Despite running a cable channel of his own, Al Gore thinks that TV networks at large wield too much power as gatekeepers of news and areruining civic involvement in the U.S.
In an article for Rolling Stone on the current state of media, Gore holds nothing back in assessing the TV news world:
Unlike access to the "public square" of early America, access to television requires large amounts of money. Thomas Paine could walk out of his front door in Philadelphia and find a dozen competing, low-cost print shops within blocks of his home. Today, if he traveled to the nearest TV station, or to the headquarters of nearby Comcast - the dominant television provider in America - and tried to deliver his new ideas to the American people, he would be laughed off the premises. The public square that used to be a commons has been refeudalized, and the gatekeepers charge large rents for the privilege of communicating to the American people over the only medium that really affects their thinking. "Citizens" are now referred to more commonly as "consumers" or "the audience."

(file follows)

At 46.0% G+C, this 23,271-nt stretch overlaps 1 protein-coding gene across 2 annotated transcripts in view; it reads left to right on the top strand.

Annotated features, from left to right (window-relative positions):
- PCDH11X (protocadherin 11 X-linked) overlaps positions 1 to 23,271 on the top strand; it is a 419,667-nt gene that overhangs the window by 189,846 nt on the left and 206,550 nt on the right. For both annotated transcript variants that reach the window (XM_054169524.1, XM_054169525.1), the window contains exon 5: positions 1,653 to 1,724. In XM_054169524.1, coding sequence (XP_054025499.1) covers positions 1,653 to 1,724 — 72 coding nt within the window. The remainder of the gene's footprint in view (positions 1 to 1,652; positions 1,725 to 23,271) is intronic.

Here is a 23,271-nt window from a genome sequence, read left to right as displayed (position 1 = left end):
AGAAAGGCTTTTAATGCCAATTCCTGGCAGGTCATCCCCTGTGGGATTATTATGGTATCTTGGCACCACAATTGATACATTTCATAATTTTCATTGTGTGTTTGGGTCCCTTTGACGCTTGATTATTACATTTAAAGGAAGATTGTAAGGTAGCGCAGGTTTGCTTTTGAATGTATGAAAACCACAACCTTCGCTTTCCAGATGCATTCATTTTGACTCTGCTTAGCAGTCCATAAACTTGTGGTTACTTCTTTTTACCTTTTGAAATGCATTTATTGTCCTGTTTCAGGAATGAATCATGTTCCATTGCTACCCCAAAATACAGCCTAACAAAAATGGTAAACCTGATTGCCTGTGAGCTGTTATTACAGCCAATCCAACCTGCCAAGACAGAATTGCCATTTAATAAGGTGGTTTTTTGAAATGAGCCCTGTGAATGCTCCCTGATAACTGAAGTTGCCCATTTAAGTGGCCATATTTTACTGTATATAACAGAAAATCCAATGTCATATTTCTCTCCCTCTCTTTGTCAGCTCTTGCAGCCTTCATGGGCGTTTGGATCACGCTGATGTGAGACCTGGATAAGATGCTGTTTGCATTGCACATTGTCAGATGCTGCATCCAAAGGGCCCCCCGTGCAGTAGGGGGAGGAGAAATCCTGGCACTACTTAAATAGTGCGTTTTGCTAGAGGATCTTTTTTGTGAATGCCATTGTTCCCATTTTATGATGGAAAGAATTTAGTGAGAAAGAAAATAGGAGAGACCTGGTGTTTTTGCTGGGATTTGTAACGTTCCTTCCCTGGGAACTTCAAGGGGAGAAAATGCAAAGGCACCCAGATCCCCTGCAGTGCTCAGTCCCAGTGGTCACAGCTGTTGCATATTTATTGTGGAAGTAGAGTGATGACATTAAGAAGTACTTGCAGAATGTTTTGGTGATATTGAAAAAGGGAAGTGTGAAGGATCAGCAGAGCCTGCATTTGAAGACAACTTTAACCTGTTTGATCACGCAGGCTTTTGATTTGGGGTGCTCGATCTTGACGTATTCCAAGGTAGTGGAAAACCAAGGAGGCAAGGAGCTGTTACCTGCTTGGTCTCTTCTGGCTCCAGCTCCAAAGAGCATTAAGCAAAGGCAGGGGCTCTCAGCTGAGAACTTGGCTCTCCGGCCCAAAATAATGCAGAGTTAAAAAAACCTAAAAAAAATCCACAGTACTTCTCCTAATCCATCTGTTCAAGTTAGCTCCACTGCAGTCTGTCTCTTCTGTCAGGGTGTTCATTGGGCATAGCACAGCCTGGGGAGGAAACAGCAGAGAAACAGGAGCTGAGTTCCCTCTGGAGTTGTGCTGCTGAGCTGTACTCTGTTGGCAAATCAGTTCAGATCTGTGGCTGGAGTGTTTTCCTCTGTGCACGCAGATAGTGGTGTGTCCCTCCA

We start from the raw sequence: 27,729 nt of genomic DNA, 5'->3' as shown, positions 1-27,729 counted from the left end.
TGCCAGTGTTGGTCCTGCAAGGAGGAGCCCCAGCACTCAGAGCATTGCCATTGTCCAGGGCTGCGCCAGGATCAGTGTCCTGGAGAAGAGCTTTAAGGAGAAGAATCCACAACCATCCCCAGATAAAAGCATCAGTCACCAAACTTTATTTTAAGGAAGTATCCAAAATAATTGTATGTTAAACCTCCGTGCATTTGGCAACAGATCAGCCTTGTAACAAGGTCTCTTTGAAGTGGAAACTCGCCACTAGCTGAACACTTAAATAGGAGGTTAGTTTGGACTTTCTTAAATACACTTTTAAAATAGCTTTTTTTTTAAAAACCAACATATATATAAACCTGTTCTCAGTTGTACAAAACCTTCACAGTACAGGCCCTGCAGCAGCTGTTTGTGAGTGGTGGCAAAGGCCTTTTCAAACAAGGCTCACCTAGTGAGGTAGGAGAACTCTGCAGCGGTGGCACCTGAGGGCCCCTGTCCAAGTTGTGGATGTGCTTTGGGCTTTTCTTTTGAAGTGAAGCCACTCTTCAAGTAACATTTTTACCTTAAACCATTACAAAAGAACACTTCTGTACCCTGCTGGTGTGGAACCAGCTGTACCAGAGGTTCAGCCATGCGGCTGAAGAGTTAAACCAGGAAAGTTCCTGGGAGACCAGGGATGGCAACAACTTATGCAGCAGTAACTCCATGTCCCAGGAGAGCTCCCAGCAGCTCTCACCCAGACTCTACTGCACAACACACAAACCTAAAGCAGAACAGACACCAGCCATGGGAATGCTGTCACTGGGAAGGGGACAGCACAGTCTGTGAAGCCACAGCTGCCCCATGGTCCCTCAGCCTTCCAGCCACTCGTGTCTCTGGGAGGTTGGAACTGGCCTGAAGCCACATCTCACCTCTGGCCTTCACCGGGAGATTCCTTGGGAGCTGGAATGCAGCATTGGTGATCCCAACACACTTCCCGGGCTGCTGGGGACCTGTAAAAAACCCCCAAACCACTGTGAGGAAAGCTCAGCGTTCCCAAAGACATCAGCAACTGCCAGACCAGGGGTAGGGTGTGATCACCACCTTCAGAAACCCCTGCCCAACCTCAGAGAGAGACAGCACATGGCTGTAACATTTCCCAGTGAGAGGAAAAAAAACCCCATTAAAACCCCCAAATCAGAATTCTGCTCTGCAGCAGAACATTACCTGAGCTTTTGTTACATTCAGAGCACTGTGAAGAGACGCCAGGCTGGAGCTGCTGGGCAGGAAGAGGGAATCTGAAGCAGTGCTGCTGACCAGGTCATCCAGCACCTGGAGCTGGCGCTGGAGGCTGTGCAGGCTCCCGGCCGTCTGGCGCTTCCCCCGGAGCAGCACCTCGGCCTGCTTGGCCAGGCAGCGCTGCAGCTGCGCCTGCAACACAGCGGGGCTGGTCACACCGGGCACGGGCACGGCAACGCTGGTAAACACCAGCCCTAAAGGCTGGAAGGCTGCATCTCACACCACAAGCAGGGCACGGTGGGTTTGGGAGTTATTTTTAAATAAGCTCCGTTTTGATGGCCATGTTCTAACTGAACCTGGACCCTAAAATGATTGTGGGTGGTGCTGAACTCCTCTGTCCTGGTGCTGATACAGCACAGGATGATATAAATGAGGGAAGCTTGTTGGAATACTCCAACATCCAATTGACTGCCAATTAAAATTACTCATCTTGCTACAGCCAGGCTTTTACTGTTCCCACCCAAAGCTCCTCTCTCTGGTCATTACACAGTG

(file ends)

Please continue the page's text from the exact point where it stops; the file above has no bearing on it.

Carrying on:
He also acknowledges the internet as a possible cure to what ails our political soul, but says we're a long way away from the days where real journalism is economically viable on the webs. [Rolling Stone via Brian Stelter]
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